2021: The Year Cryptocurrency Heists Went Nuclear

Hackers-Hacking-Reuters
Reuters

Cryptocurrency and blockchain technology reached even greater heights of popularity in 2021, but it was also the year that hackers began to take full advantage of digital cryptocurrency exchanges stealing hundreds of millions of dollars throughout the year, including a single heist that totaled an amazing $600 million in stolen crypto.

Breitbart News has previously reported that thefts of cryptocurrency are on the rise, in just the last year there have been at least 20 hacks in which thieves stole at least $10 million worth of digital currency and six above $100 million. This is a stark contrast to traditional bank robbers who made less than $5 thousand during this time period, according to data from the FBI’s annual crime stats report.

Cryptocurrency exchanges are becoming increasingly popular as the primary way to buy and sell digital currencies. However, they may be more vulnerable than consumers think. Cryptocurrency exchanges are often run by small teams attempting to manage many users. Exchanges regularly keep access to some of their cryptocurrencies in what is called “cold wallets,” which cannot be accessed without physical possession and must remain offline at all times for security purposes. But the rest is often stored in “hot wallet” systems in order to be sent out immediately to users when needed.

2021 saw some of the largest cryptocurrency hacks to date. This year was one of the worst on record for cryptocurrency hacks and robberies, with around 32 incidents reported amounting to approximately $2.99 billion in associated losses, according to a report from Crypto Head.

Here are just a few of the largest cryptocurrency exchange hacks in 2021:

 

Bitmart: $150 Million

The popular crypto exchange Bitmart faced a major loss in December 2021 after it lost $150 million in cryptocurrency. Bitmart issued a statement one day stating that it would be “temporarily suspending withdrawals until further notice” after discovering a “large-scale security breach” connected to two “hot wallets.” Unfortunately, the damage was done and the cryptocurrency was lost.

The cybersecurity firm that initially discovered the incident, Peckshield, described the hacks as a “pretty straightforward: transfer-out, swap, and wash.”

 

Poly Network: $600 Million

On August 10, the Poly Network was hacked resulting in a loss of $600 million worth of investors’ money in one of the largest windfall thefts in cryptocurrency history. Poly’s leadership panicked and immediately published a letter in which they begged the hacker for the money back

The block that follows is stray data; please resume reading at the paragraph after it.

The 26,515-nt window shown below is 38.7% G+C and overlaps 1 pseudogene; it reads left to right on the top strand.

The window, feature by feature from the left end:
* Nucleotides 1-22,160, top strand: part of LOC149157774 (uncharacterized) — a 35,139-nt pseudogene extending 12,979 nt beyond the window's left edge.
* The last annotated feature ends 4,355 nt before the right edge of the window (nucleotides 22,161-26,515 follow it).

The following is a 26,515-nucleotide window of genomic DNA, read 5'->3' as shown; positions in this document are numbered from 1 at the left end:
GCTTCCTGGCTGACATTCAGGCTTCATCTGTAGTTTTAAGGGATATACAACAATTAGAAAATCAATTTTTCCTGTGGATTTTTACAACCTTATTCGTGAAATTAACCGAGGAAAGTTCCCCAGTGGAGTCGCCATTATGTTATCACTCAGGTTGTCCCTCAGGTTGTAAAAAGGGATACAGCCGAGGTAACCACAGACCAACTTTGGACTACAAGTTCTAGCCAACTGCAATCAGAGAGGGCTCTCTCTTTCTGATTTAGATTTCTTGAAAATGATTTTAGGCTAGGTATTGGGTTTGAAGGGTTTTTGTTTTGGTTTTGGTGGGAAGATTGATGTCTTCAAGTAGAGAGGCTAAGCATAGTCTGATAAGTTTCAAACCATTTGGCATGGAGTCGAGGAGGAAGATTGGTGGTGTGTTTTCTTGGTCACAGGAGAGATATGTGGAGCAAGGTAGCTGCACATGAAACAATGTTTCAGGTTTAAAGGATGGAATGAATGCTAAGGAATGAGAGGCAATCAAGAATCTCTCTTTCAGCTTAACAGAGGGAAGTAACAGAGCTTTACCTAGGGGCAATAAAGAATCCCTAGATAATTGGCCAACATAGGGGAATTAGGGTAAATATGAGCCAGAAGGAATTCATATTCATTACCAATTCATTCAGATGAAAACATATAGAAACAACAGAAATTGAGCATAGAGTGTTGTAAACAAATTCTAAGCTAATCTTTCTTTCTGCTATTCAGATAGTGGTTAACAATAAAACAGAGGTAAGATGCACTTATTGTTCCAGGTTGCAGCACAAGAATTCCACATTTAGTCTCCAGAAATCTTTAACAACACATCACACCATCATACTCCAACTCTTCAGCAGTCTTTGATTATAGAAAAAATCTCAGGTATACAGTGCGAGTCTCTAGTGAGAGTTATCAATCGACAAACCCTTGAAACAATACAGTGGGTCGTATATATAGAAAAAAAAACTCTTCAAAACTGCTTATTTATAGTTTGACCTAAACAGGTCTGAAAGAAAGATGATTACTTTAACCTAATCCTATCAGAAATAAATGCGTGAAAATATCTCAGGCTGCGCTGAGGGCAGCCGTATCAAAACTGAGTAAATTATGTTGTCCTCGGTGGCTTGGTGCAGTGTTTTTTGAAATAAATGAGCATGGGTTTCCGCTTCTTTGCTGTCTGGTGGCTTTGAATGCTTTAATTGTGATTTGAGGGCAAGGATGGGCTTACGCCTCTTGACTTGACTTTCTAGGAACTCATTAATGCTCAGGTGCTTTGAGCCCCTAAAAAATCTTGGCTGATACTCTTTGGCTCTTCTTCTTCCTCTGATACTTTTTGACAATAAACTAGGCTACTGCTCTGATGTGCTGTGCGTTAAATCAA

“Dear Hacker,” the letter began. “We want to establish communication with you and urge you to return the hacked assets. The amount of money you hacked is the biggest one in DeFi history. Law enforcement in any country will regard this as a major economic crime and you will be pursued. It is very unwise for you to do any further transactions. The money you stole are from tens of thousands of crypto community members, hence the people. You should talk to us to work out a solution.”

Surprisingly, the letter actually worked. The hacker began to return funds to the Poly Network, claiming that they only hacked the exchange for fun and to reveal how poor its security was. By the end of August, all of the money had been returned.

 

Vulcan Forged: $140 Million

Vulcan Forged, a company that manages a number of crypto services and products including a DeFi platform and NFT market, faced a major hack in December losing $140 million. The hacker reportedly obtained access to the private keys of the 96 wallets owned by the platform and stole all of the money stored within.

The hacker reportedly stole an average of $1.46 million per wallet. Vulcan surprisingly refunded all lost money to investors, likely in an effort to regain their trust following the major breach.

These are just a handful of the largest cryptocurrency hacks in 2021. As cryptocurrency continues to become increasingly popular, it’s likely that we’ll see more stories like this in the coming years. You can keep track of these at Breitbart Tech here.

Lucas Nolan is a reporter for Breitbart News covering issues of free speech and online censorship. Follow him on Twitter @LucasNolan or contact via secure email at the address [email protected]

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